Wednesday, May 28, 2014


(Photos courtesy of Locsin Dance Workshop)
Ballet is one of the many art forms that are close to my heart. This love runs in our blood as my mom and my grandparents were also passionate about the performing arts and studied ballet, tap and jazz when they were young. I started dancing at the age of 6 under the tutelage of my mom’s friend and former dance teacher, Agnes Locsin. I put so much value in that experience as one Agnes Locsin is one country’s of the most progressive and celebrated choreographers. Despite the rigorous training and muscle pains, the dancing helped me develop a sense of discipline and greater appreciation for different art genres and media. 

It’s heartwarming that my own daughter has inherited our family’s love for dancing. While her previous ballet schools have served their purpose in teaching her the basics of dancing, now I feel she’s ready and mature enough for in-depth training and new techniques. Her entry in Locsin Dance Workshop was just timely as this gave her a glimpse of a dancer’s life. Some of the principal dancers of Ballet Philippines were in town to train under teacher Agnes, and, in between their own sessions, the little ones were able to witness these master classes day in and day out.
The recently concluded Locsin Dance Workshop is probably one of the best this season has seen. The summer showcase this year not only featured new choreography and original storyline, it also gave the little ones an opportunity to dance side by side Ballet Philippines.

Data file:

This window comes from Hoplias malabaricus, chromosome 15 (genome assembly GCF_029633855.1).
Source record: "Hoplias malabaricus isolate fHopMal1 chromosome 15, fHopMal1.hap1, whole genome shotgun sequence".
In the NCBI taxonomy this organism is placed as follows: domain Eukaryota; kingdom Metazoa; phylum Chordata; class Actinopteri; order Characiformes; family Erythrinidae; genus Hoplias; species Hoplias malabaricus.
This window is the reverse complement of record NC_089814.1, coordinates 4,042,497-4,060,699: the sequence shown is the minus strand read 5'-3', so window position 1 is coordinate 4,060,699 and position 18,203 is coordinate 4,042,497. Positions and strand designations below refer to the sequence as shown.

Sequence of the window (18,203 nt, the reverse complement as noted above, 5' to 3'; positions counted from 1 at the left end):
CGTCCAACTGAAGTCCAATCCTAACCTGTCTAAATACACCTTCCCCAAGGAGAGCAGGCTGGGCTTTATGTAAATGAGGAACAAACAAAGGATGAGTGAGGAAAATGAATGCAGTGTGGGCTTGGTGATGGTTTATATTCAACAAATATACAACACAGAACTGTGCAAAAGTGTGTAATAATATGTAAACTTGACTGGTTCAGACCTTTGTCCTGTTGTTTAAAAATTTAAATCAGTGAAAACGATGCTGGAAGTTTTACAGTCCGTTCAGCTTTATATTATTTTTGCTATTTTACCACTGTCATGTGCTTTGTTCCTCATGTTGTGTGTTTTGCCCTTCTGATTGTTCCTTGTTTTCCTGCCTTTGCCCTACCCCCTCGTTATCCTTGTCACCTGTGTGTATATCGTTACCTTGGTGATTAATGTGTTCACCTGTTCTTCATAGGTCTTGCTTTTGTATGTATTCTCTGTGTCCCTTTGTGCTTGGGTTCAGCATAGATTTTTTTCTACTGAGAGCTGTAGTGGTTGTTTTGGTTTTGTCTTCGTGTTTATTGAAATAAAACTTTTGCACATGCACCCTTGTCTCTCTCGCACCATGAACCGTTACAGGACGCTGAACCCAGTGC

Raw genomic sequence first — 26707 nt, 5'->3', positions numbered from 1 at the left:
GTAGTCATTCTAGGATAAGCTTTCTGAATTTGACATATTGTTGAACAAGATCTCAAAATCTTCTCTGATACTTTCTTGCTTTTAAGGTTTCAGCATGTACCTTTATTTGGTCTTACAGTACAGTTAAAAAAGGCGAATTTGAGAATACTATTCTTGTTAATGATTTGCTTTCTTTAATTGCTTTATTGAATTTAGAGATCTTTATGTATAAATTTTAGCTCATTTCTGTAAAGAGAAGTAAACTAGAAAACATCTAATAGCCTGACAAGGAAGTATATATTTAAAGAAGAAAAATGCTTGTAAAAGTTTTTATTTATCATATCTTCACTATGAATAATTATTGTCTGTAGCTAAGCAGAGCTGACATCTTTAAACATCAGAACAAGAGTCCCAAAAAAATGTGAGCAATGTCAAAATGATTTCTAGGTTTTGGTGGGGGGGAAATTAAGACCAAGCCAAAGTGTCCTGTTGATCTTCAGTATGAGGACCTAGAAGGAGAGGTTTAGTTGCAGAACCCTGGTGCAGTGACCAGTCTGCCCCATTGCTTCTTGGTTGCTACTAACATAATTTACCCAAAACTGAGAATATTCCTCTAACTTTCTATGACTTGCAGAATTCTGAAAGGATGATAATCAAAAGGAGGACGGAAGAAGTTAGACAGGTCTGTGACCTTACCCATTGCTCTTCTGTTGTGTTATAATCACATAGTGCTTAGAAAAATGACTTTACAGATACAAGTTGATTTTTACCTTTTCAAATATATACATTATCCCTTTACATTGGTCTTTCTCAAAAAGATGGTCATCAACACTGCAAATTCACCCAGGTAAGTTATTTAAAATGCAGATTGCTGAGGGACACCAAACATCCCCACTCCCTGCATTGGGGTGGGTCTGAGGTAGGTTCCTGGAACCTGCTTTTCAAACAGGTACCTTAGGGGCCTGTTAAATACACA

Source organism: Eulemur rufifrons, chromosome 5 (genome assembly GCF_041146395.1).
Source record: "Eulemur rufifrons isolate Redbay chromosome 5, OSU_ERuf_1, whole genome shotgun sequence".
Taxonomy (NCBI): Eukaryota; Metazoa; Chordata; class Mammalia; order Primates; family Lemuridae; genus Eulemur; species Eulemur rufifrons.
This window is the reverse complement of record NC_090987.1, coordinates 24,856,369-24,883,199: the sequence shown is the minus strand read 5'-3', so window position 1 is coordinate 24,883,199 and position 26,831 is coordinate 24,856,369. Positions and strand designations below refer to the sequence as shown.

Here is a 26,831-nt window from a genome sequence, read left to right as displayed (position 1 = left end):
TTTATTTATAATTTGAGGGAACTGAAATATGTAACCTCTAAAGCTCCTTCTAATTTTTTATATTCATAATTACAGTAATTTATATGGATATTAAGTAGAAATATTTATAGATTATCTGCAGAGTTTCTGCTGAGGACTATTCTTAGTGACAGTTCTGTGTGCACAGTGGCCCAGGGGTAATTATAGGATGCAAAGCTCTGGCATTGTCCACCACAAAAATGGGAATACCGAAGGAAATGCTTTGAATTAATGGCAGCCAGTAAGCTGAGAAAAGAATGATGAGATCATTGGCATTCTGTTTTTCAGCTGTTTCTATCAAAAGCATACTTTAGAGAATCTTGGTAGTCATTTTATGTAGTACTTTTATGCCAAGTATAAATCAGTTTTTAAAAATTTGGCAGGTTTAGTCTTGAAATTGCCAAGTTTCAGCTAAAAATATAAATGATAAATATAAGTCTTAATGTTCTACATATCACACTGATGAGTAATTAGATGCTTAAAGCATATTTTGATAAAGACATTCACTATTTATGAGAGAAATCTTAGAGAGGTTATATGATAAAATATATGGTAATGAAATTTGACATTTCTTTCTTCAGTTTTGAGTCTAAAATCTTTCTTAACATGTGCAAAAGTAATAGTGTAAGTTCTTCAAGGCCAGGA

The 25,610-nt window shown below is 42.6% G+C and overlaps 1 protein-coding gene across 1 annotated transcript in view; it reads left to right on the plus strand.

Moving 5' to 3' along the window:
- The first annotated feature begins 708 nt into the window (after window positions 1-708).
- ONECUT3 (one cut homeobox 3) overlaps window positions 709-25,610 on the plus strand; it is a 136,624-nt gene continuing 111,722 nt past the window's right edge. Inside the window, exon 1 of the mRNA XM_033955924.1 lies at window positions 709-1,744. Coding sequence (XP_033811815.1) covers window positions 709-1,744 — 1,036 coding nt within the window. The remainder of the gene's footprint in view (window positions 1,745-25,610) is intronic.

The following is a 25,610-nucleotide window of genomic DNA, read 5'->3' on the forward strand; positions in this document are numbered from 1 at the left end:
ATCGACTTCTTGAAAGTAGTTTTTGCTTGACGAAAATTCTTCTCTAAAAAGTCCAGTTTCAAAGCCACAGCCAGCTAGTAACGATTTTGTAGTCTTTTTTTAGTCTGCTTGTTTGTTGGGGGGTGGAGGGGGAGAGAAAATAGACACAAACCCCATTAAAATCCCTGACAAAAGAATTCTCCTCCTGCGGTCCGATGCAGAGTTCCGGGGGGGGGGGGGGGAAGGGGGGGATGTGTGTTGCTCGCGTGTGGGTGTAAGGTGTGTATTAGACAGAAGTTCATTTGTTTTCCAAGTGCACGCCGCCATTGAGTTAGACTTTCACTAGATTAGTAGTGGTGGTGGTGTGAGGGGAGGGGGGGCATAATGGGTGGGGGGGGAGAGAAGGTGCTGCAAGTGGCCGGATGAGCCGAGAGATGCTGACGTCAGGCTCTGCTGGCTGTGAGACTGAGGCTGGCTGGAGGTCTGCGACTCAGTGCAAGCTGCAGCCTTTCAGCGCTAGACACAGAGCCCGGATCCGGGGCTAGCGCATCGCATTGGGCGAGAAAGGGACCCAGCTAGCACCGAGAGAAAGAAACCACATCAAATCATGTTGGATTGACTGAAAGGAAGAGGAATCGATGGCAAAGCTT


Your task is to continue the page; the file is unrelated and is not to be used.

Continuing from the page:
The matinee show featured Engkanto, Atbp., an all- ballet performance by students and professional dancers. The story depicted the importance of caring for our forests and respecting all spirits and creatures that inhabit them --- a theme that follows Agnes Locsin’s ecological advocacy. The audience was brought into trance wherein mythological creatures such as the manananggal, tikbalang, nuno sa punso, kapre, and the likes danced and pranced throughout the narrative. This was followed by Ballet Filipiniana which gave life to Filipino folk songs through classical ballet movements.
Pulso ng Dabaw performed by students of tap, hip-hop, jazz and modern ballet, encapsulated the many aspects that make Davao unique --- from music, lifestyle, politics and policies. One memorable parody from the show is the artistic approach to the buduts tunes.

Next to the dance concert came the most awaited part of the show which was performed solely by guest dancers from Ballet Philippines. It opened with the premiere of Biag Gaongen’s new choreography entitled Sukat na Sukat, followed by Agnes Locsin’s notable dance pieces Moriones, Salome and Igorot.

Typical of an Agnes Locsin choreography, which usually takes inspiration from the Philippine history and tribal culture, the buoyant movements exude poetic texture, precision, linear purity and fluidity. It was obvious that through the stringent traning given to them by teacher Agnes, the dancers have developed breathtaking dexterity and resilient energy.
Locsin Dance Workshop resumes classes in June 2014. Visit for their list of classes and other updates.
Story published on my newspaper column, Metro Mom.
A1 and A4, INdulge, Edge Davao, Vol. 7 Issue no. 52, 28 May 2014.


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